Has anyone else ever heard of such a policy? Can you explain the
reasoning behind such a policy?
I don't really understand how screening candidates on the most
objective and job-related criteria possible could increase the risk of
I have never heard of such a policy. In fact, virtually every place I have ever worked had some form of "test" during every interview.
I can't explain the exact reason your HR has such a policy - for that you need to ask them. I'm sure they have a reason behind it, although it may not be a reason with which you agree.
If I had to guess, they are worried that your "testing" isn't applied equally to all candidates, and/or might be biased toward one group over another, increasing the risk of a discrimination lawsuit. This is something that is hard to realize when you are doing it. You might think your "tests" are objective, but HR might think that are not. HR might be trying to avoid a problem, and perhaps going overboard.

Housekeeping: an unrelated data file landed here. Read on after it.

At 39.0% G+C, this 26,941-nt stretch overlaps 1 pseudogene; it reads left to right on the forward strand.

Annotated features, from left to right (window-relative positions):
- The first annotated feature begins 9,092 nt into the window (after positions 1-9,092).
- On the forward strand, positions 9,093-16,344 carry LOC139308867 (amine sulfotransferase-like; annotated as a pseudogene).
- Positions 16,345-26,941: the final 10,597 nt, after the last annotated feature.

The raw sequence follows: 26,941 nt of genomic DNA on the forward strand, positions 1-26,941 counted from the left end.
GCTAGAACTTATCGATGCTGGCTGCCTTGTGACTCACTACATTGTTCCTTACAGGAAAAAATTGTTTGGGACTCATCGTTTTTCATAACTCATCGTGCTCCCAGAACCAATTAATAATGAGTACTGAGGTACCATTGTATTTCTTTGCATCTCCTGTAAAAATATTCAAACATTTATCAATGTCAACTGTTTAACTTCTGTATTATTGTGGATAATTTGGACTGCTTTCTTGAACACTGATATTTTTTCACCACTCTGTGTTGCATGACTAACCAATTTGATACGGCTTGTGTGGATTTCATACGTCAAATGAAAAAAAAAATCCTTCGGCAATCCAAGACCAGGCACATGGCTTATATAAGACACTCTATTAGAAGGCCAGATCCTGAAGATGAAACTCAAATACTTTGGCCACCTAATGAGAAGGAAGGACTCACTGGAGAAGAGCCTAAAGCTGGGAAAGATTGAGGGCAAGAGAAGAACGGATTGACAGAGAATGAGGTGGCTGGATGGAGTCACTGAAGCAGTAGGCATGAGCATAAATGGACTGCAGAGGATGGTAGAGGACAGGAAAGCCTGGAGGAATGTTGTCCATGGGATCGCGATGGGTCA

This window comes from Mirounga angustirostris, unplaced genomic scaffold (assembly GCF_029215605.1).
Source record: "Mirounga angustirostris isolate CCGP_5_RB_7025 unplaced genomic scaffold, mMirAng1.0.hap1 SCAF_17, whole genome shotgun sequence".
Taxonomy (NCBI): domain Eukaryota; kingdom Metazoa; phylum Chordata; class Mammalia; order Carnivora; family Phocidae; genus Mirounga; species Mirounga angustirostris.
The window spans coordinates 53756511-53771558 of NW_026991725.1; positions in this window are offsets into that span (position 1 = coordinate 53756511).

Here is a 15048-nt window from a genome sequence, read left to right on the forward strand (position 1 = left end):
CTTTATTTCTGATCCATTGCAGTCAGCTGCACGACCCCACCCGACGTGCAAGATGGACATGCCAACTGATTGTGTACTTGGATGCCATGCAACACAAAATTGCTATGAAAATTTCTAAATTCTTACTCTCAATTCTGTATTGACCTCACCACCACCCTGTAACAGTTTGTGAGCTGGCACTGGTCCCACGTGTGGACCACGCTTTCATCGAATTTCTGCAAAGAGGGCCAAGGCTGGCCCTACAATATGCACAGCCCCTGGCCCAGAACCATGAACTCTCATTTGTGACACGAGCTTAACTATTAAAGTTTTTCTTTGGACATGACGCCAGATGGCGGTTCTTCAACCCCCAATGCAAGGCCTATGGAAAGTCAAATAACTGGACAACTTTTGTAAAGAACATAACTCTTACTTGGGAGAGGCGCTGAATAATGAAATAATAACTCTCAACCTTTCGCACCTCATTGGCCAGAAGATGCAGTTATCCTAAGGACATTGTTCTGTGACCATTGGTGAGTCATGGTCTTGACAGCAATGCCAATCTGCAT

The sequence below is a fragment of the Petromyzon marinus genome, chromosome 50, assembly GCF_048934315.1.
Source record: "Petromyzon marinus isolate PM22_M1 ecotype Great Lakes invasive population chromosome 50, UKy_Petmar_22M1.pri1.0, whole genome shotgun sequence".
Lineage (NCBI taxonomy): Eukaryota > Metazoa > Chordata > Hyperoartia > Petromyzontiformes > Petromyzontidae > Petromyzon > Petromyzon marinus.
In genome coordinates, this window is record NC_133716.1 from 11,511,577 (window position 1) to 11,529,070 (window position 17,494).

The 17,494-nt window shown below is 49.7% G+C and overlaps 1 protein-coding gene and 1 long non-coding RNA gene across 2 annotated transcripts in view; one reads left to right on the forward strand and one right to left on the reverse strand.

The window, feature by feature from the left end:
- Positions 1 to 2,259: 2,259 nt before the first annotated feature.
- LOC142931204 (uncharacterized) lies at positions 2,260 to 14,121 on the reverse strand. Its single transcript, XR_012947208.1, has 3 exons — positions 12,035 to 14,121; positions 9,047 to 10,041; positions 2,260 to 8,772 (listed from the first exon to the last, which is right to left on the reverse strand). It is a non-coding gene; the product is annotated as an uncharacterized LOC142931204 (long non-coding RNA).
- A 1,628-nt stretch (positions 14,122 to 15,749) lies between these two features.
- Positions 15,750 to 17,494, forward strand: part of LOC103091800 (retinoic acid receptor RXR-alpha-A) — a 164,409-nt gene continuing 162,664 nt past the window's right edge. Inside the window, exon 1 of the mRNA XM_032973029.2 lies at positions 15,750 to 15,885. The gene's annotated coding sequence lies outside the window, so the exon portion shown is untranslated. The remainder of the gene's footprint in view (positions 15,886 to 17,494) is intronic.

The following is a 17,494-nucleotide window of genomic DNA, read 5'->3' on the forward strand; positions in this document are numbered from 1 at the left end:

Your HR rep might advise you that asking for coding examples would be appropriate if and only if that coding is specifically the kind used in the job at hand. Or, HR might be just trying to avoid coding tests that aren't relevant to the job.
One of HR's roles is to avoid lawsuits resulting from interviews. If you are in the US, I'm sure during your training, you were told not to ask people if they were married, how old they are, or anything that might lead to a discrimination suit. That's HR's influence.
In our litigious society, it's difficult to interview and avoid "risky" questions, but it's important to try hard. The fact that you are actually being trained on how to conduct interviews is a factor that could be used in your defense of a lawsuit.
Try to see this from HR's point of view, and ask them about the thinking behind their suggestions.